The 8 p.m printout is out (well, electronically–do they actually print these things anymore?), and with generally a third to a half of precincts reporting, the Dems generally appear to be rolling to easy victories over their Republican opponents, Libertarian and Independent opponents. Even in the Governor’s race, where an independent candidacy by veteran politico Mufi Hannemann was supposed to make things interesting, Democrat David Ige was rolling up a nearly huge margin, 111,335 to Republican Duke Aiona’s 74,871 , with Hannemann trailing a distant third at 24,509. Sen. Brian Schatz was leading his Republican opponent Cam Cavasso by over two to one, 147,279 to 53,572. Tulsi Gabbard was wracking up an even bigger margin with 77 percent of the vote, 85, 880 to Republican Kawika Crowley’s 18,065. The only federal race that is even remotely close is for the U.S. House of Representatives District 1, where Democrat Mark Takai leads Republican former Rep. Charles Djou, 56,609 to 47,940. Libertarian candidates in these races are all less than four percent of the votes.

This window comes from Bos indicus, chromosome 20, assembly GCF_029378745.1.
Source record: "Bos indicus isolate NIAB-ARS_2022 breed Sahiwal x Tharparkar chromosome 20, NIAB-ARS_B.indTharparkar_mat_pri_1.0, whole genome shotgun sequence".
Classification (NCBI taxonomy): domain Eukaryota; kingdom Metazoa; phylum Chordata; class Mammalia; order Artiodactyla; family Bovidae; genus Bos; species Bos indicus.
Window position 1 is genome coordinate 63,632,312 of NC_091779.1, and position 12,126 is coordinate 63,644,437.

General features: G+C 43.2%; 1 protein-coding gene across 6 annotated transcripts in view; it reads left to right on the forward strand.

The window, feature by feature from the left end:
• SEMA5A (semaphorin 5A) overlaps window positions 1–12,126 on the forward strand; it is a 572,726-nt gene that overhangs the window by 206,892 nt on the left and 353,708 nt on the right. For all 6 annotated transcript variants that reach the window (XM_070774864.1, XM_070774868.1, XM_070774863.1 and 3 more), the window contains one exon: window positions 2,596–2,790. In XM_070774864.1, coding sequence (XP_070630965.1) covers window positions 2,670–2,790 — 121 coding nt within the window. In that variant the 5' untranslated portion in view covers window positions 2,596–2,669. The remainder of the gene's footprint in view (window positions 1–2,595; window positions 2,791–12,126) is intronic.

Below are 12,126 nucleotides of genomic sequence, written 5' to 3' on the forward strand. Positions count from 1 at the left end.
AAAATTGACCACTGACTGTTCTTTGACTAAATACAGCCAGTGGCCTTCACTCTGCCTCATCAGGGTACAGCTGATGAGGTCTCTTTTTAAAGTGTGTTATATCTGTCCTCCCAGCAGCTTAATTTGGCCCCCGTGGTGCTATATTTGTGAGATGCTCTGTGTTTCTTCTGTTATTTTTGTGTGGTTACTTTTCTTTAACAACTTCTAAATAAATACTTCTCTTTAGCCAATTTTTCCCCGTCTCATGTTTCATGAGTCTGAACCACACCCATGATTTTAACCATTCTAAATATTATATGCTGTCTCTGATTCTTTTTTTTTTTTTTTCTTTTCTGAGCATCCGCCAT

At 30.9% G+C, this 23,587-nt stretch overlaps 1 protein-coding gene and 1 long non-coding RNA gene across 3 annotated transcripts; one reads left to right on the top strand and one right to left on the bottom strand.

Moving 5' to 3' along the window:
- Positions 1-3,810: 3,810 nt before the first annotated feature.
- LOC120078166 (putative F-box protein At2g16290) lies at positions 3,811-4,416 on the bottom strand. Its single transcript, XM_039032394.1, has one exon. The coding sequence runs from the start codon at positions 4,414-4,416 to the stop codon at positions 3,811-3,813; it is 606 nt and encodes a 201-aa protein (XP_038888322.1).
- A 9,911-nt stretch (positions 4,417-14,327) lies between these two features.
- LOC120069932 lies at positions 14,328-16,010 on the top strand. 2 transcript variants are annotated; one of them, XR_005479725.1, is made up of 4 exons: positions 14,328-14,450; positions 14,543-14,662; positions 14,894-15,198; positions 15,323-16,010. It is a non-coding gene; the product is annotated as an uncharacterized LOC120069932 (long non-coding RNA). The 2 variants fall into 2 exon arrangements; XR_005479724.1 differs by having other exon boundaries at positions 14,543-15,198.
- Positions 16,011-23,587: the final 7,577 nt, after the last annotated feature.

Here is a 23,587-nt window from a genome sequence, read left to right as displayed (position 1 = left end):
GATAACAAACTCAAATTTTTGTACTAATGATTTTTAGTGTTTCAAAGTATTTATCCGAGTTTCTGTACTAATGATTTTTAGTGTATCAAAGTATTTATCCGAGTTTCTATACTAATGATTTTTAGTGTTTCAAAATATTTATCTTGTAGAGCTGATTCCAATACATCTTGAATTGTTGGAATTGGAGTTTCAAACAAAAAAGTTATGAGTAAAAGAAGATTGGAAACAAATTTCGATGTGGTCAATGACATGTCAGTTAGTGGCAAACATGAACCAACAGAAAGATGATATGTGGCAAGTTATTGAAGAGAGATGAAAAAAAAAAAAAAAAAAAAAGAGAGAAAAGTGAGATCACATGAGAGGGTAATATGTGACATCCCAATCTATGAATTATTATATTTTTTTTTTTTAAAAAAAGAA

In Big Island State Senate Races, Gil Kahele, Josh Green, Lorraine Inouye all lead their nearest opponents by 3-1 margins or better. So are Democratic State RepresentativesMark Nakashima, Richard Onishi and Democratic newcomer Joy SanBuenaventura. Incumbent state reps Richard Creagan and Nicole Lowen’s races are only slightly closer Creagan leads Republican Dave Bateman, 3,269 to 1,95. Lowen is besting Republican Kelly Valenzuela, 1,937 to 1,115. In non-partisan Council races, Daniel K. Paleka leads Tiffany Edwards Hunt, 1,214-947 and incumbent Margaret Wille is ahead of Ronald Gonzales, 1,413-1,056.